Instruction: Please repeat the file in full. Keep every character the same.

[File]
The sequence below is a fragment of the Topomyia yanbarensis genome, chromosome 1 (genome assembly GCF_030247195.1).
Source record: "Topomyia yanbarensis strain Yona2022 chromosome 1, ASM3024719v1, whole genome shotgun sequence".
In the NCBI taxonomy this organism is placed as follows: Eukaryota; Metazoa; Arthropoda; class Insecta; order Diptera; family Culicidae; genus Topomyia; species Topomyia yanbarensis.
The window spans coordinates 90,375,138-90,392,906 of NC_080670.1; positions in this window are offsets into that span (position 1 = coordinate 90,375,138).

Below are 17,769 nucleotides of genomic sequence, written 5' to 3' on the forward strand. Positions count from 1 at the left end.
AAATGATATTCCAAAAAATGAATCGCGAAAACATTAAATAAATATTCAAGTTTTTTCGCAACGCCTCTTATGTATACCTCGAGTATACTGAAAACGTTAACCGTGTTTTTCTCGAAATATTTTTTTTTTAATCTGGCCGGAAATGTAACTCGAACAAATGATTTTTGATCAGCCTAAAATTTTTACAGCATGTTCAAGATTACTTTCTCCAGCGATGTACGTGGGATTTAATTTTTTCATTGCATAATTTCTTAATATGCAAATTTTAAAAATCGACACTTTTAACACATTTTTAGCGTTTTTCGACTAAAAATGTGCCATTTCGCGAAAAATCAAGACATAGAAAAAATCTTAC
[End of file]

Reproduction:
The sequence below is a fragment of the Topomyia yanbarensis genome, chromosome 1 (genome assembly GCF_030247195.1).
Source record: "Topomyia yanbarensis strain Yona2022 chromosome 1, ASM3024719v1, whole genome shotgun sequence".
In the NCBI taxonomy this organism is placed as follows: Eukaryota; Metazoa; Arthropoda; class Insecta; order Diptera; family Culicidae; genus Topomyia; species Topomyia yanbarensis.
The window spans coordinates 90,375,138-90,392,906 of NC_080670.1; positions in this window are offsets into that span (position 1 = coordinate 90,375,138).

Below are 17,769 nucleotides of genomic sequence, written 5' to 3' on the forward strand. Positions count from 1 at the left end.
AAATGATATTCCAAAAAATGAATCGCGAAAACATTAAATAAATATTCAAGTTTTTTCGCAACGCCTCTTATGTATACCTCGAGTATACTGAAAACGTTAACCGTGTTTTTCTCGAAATATTTTTTTTTTAATCTGGCCGGAAATGTAACTCGAACAAATGATTTTTGATCAGCCTAAAATTTTTACAGCATGTTCAAGATTACTTTCTCCAGCGATGTACGTGGGATTTAATTTTTTCATTGCATAATTTCTTAATATGCAAATTTTAAAAATCGACACTTTTAACACATTTTTAGCGTTTTTCGACTAAAAATGTGCCATTTCGCGAAAAATCAAGACATAGAAAAAATCTTAC